CL Vincennes
CL Miami
CLAA San Diego
CLAA Oakland


Destroyer Squadron 52

DD Miller
DD The Sullivans
DD Stephen Potter
DD Tingey

Destroyer Division 104

DD Hickox
DD Hunt
DD Lewis Hancock
DD Marshall

Destroyer Squadron 50

DD Halsey Powell
DD Cushing
DD Colahan
DD Uhlmann
DD Benham

Destroyer Division 106

DD Stockham
DD Wedderburn
DD Twining
DD Yarnall

Task Group 38.3 (Sherman)

CV Essex

VF-15: 22 F6F-3 Hellcat, 3 F6F-3N Hellcat, 2 F6F-3P Hellcat, 23 F6F-5 Hellcat, 1 F6F-5N Hellcat
VB-15: 25 SB2C-3 Helldiver
VT-15: 15 TBF-1C Avenger, 5 TBM-1C Avenger

CV Lexington

VF-19: 14 F6F-3 Hellcat, 2 F6F-3N Hellcat, 1 F6F-3P Hellcat, 22 F6F-5 Hellcat, 1 F6F-5N Hellcat, 1 F6F-5P Hellcat      
VB-19: 30 SB2C-3 Helldiver
VT-19: 18 TBM-1C Avenger

CVL Princeton Sunk

VF-27: 18 F6F-3 Hellcat, 7 F6F-5 Hellcat
VT-27: 9 TBM-1C Avenger

CVL Langley

VF-44: 19 F6F-3 Hellcat, 6 F6F-5 Hellcat
VT-44: 9 TBM-1C Avenger

Battleships, Pacific Fleet (Lee)

BB Washington

Battleship Division 8 (Davis)

BB Massachusetts

Battleship Division 9 (Hanson)

BB South Dakota
BB Alabama

Cruiser Division 13 (DuBose)

CL Santa Fe
CL Mobile
CL Birmingham



Destroyer Squadron 50

DD Clarence K. Bronson
DD Cotten
DD Dortch
DD Healy

Destroyer Squadron 55

DD Porterfield
DD Callaghan
DD Cassin Young
DD Irwin
DD Preston

Destroyer Division 110

DD Laws
DD Longshaw
DD Morrison
DD Pritchett

Task Group 38.4 (Davison)

CV Franklin

VF-13: 1 F6F-3 Hellcat, 3 F6F-3N Hellcat, 30 F6F-5 Hellcat, 1 F6F-5N Hellcat, 4 F6F-5P Hellcat      
VB-13: 31 SB2C-3 Helldiver
VT-13: 18 TBM-1C Avenger

CV Enterprise

VF-20: 4 F6F-3N Hellcat, 36 F6F-5 Hellcat
VB-20: 34 SB2C-3 Helldiver
VT-20: 19 TBM-1C Avenger

CVL San Jacinto

VF-51: 24 F6F-3 Hellcat, 5 F6F-5 Hellcat
VT-51: 5 TBM-1C Avenger

CVL Belleau Wood

VF-21: 24 F6F-5 Hellcat, 1 F6F-5P Hellcat
VT-21: 9 TBM-1C Avenger

CA New Orleans
CL Biloxi


Destroyer Squadron 6

DD Gridley
DD Helm
DD McCall

Destroyer Division 12

DD Mugford
DD Bagley
DD Patterson
DD Ralph Talbot

Destroyer Division 24

DD Wilkes
DD Nicholson
DD Swanson

TG 30.8 At Sea Logistics Group Third Fleet

AO Atascosa
AO Aucilla
AO Cache
AO Caliente
AO Chicopee
AO Chikaskia
AO Cimarron
AO Escambia
AO Guadalupe
AO Kankakee
AO Kaskaskia
AO Kennebago
AO Lackawanna
AO Manatee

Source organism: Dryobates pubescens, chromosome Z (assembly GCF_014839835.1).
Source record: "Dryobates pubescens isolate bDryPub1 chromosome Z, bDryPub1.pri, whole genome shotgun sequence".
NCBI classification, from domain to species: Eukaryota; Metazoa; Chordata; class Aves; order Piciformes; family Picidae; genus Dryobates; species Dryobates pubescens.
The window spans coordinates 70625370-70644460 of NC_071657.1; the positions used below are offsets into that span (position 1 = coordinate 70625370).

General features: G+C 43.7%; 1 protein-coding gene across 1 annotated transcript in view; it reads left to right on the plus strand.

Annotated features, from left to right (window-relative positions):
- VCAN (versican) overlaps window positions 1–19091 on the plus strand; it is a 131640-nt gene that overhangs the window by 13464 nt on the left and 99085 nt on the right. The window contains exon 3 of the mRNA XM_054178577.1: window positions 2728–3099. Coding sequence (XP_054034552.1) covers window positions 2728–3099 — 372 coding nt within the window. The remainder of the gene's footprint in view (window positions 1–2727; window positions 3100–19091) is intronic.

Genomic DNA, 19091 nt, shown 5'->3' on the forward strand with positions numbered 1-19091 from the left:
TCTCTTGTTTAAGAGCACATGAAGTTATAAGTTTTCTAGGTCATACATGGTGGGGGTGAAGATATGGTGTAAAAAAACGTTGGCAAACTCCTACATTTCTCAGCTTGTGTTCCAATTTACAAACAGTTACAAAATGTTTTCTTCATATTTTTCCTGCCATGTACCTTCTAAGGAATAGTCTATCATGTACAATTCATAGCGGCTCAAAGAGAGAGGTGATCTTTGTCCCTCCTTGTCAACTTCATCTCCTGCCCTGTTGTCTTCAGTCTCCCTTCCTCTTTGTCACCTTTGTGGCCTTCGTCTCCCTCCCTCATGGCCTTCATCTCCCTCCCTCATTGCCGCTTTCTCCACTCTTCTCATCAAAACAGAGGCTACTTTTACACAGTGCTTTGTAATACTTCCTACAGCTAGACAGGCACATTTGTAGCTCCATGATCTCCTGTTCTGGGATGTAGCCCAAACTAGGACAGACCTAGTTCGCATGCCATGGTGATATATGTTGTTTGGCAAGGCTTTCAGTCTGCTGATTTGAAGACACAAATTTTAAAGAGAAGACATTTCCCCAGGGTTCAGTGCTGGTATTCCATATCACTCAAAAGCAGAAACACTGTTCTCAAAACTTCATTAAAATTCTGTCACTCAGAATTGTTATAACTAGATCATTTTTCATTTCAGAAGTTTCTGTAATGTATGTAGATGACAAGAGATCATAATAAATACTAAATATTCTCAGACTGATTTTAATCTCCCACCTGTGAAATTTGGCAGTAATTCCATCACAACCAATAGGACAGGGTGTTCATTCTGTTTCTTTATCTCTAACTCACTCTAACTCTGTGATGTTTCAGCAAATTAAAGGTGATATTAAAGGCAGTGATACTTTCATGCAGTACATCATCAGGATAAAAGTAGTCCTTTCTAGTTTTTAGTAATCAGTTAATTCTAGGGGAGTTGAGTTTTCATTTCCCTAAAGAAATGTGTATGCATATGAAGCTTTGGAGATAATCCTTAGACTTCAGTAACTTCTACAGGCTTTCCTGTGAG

AO Marias
AO Mascoma
AO Merrimack
AO Millicoma
AO Mississinewa
AO Tappahannock
AO Nantahala
AO Neches
AO Neosho
AO Niobrara
AO Pamanset
AO Patuxent
AO Pecos
AO Platte
AO Sabine
AO Saugatuck
AO Sebec
AO Taluga
AO Monongahela
AO Tomahawk
CVE Altamaha
CVE Barnes
CVE Sitkoh Bay
CVE Cape Esperance
CVE Nassau
CVE Kwajalein
CVE Shipley Bay
CVE Steamer Bay
CVE Nehenta Bay
CVE Sargent Bay
CVE Rudyerd Bay



Destroyer Division 102

DD Aylwin
DD Capps
DD Dale
DD David W. Taylor

Destroyer Squadron 1

DD Dewey
DD Dyson
DD Evans
DD Farragut
DD Hailey

Destroyer Squadron 51

DD Hall
DD Hobby
DD Hull
DD John D. Henley
DD Monaghan
DD Paul Hamilton
DD Thatcher
DD Thorn
DD Welles

Destroyer Escorts

DE Acree
DE Bangust
DE Crowley
DE Donaldson
DE Elden
DE Halloran
DE Hilbert
DE Kyne
DE Lake
DE Lamons
DE Levy
DE Lyman
DE McConnell
DE Mitchell
DE O'Neill
DE Osterhaus
DE Parks
DE Rall
DE Reynolds
DE Riddle
DE Samuel S. Miles
DE Stern
DE Swearer
DE Waterman
DE Weaver
DE Wesson

Fleet Tugs

AT Hitchiti
AT Jicarilla
AT Mataco
AT Menominee
AT Molala
AT Munsee
AT Pawnee
AT Sioux
AT Tekesta
AT Zuni

Ammunition Ships

AE Mount Hood
AE Sangay
AE Mauna Loa
AK Australia Victory
AE Shasta
AE Lassen
Exploded from unknown causes during the operation

December echelon

AK Provo Victory
AK Elmira Victory
AK Boulder Victory
AE Ranier
AE Mount Baker
AE Nitro
AK Alamosa

Task Force 17 Supporting Submarines Pacific Fleet (Lockwood)

SS Tang
SS Sterlet
SS Barbel
SS Snook

"Clarey's Crushers"

SS Pintado
SS Jallao
SS Atule

"Roach's Raiders"

SS Haddock
SS Halibut
SS Tuna

"Banister's Beagles"

SS Sawfish
SS Drum
SS Icefish

"Blakely's Behemoths"

SS Shark
SS Blackfish
SS Seadragon

"Coye's Coyotes"

SS Silversides
SS Salmon
SS Trigger

"Wogan's Wolves"

SS Besugo
SS Ronquil
SS Gabilan


Cutler (1994)

Hastings (2007)

Hornfischer (2004)
Morison (1958)

Naval War College (accessed 2012-11-2)

Spector (1985)

Thomas (2006)